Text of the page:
Asia to profit from start of FIFA’s health programme in Myanmar
© FIFA.com

Football as a health-enhancing activity took centre stage in Myanmar on Wednesday 24 October during the official opening ceremony of FIFA’s first-ever ‘11 for Health’ and medical course programme in Asia. Myanmar’s Deputy Minister of Sports Thaung Htike, Deputy Minister of Education Myo Myint and the President of the Myanmar Football Federation (MFF), Zaw Zaw, joined FIFA’s Chief Medical Officer Prof. Jiri Dvorak for the symbolic kick-off in Yangon.

Myanmar’s people are passionate about football and over recent years FIFA has been helping us to harness our passion as a tool for development,” said Zaw. “While in the past FIFA has supported us in the area of infrastructure, 11 for Health gives us an excellent opportunity to address some crucial health issues and thus multiply the benefits of football for our population.”

The five-day FIFA 11 for Health course is directed to football coaches and school teachers from all over the country who will be in charge of implementing football for health schemes in Myanmar, a nation in which according to recent estimations of UNAIDS approximately 18,000 people died annually of HIV-related illnesses.

FIFA’s landmark health programme was developed according to an analysis of risk factors by the World Health Organization (WHO), and it is based on 11 simple health messages that aim at tackling risk factors. Its main objective is to use football to help improve children’s knowledge, attitudes and behaviour with regard to vital health issues.

11 for Health gives us an excellent opportunity to address some crucial health issues and thus multiply the benefits of football for our population.
President of the Myanmar Football Federation, Zaw Zaw

“After the successful implementation of 11 for Health in different African nations, we are taking our programme to another country where we hope to address key health challenges, such as HIV prevention and hygiene matters,” said Prof. Dvorak. “As in all the other countries we have visited, our intention is to establish a sustainable preventive health programme. We hope our project in Myanmar will mark the start of a fruitful implementation of FIFA’s health programmes in Asia, and particularly in south-east Asia, a region whose population faces similar public health issues than the ones we have identified in Myanmar.”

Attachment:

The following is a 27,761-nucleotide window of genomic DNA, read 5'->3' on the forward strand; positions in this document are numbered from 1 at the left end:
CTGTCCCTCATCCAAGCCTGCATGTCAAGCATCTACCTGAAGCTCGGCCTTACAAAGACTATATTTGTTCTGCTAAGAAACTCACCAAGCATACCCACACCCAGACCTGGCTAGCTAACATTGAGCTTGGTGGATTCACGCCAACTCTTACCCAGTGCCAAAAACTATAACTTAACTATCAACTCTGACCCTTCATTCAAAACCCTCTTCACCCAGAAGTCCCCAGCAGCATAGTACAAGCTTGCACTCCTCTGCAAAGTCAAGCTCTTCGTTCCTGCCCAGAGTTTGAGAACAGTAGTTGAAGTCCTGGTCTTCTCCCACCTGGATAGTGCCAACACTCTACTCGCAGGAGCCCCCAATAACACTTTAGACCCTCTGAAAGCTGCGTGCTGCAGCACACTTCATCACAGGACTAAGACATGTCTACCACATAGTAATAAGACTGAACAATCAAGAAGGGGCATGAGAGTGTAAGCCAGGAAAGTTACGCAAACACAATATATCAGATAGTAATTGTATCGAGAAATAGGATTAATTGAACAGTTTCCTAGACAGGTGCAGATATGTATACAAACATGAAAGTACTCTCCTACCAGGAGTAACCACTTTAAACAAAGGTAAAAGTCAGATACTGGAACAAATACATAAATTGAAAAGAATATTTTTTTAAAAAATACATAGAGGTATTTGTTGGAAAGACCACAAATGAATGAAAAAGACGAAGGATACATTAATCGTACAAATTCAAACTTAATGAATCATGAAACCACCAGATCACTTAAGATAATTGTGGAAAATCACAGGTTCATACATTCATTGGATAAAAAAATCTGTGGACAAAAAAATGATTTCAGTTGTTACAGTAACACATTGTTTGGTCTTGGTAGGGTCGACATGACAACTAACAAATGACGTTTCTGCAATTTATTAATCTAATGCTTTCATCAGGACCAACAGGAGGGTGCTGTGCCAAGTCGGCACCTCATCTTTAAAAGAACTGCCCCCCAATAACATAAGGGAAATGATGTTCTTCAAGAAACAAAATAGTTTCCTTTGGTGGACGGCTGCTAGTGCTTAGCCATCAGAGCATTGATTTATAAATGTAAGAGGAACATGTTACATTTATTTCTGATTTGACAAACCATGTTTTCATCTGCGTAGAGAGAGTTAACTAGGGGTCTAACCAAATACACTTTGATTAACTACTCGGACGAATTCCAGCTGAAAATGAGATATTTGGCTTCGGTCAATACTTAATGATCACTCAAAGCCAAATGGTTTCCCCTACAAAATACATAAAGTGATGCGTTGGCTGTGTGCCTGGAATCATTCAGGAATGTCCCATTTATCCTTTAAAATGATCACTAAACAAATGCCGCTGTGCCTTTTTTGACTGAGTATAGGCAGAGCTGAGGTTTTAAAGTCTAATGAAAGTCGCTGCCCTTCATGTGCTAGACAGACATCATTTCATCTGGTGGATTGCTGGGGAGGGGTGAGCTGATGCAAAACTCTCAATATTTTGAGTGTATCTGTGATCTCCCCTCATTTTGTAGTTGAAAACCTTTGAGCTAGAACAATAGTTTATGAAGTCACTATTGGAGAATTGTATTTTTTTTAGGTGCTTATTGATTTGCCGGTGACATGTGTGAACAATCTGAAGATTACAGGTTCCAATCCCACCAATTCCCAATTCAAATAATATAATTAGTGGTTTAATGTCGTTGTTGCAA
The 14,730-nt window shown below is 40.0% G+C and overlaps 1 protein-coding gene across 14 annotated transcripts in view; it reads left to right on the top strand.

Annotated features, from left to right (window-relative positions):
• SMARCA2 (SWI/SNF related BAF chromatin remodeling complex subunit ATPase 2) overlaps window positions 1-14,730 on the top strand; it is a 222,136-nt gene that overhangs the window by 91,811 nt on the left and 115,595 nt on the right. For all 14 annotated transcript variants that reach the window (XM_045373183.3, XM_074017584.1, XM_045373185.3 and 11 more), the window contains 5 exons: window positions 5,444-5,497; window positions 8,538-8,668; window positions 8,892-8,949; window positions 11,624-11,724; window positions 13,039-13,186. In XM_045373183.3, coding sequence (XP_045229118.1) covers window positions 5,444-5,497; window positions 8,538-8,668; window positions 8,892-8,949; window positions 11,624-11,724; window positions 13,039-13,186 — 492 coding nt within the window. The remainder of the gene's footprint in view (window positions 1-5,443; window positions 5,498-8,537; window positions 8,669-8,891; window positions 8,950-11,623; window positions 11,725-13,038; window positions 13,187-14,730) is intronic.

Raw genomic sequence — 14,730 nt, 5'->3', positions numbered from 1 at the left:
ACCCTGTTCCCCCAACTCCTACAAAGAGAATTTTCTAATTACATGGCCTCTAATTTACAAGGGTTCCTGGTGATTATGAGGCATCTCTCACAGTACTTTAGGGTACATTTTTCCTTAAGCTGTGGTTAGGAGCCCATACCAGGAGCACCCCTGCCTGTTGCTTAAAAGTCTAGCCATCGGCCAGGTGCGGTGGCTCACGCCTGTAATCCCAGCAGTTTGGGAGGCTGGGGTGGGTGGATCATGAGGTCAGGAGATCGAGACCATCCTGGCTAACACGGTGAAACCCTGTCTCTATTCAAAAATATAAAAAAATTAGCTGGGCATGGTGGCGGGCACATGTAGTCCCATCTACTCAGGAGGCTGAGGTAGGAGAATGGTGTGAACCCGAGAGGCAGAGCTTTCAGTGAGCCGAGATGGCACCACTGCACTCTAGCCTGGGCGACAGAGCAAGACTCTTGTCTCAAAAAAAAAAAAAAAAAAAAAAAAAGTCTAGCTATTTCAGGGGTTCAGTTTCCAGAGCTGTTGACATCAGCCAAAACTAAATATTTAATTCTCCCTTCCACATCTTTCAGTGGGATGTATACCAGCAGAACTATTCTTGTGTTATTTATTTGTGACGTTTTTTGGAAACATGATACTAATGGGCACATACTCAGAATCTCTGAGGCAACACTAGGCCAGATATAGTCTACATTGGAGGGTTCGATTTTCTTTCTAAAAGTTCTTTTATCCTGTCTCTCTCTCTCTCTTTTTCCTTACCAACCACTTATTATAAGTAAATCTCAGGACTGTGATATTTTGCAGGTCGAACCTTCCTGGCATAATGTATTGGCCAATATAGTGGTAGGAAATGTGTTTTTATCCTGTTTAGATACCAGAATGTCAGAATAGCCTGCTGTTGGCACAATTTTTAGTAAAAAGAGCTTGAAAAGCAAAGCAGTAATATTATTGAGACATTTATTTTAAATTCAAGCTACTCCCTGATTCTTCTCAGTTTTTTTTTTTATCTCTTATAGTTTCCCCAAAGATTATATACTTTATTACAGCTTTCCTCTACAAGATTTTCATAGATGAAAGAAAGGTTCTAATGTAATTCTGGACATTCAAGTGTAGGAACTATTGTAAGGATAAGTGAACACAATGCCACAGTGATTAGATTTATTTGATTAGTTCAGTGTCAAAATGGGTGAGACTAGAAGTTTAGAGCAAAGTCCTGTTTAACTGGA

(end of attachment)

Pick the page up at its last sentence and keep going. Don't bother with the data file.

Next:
According to a report based on a pilot 11 for Health study conducted by FIFA in South Africa in 2009 and published in the renowned British Journal of Sports Medicine, 'protect yourself from HIV' was the message with the second-highest increase in awareness among South African children after ‘eat a balanced diet’.

“By conveying a specific message about HIV prevention as part of our 11 for Health programme, we aim at targeting Myanmar’s youngsters and women, who constitute HIV high-risk groups,” added Dvorak. “Given the difficulties of granting general access to antiretroviral therapy, the use of football as an educational tool to encourage HIV prevention plays a fundamental role.”

Kyaw Zin Wai, professor of the Yankin Children Hospital in Yangon added: “We have implemented a special programme to prevent mother-to-child HIV transmission. However, due to our limited resources, we fully welcome and praise FIFA’s efforts in the area of prevention.”

Around 1,500 coaches and teachers have joined the 11 for Health programmes that have been organised in 14 countries since 2009. “By 2014 we expect to have a worldwide population of two million youngsters benefiting from our campaign,” stated Dvorak during his opening presentation.

A variety of football stars, most recently Colombia’s striker Radamel Falcao, have been lending their support to FIFA’s initiative.

“Through football I have been able to understand the importance of promoting a healthy life, and particularly a balanced diet. As a role model for many children around the world, I’m committed to conveying this fundamental message,” commented Falcao in a video message.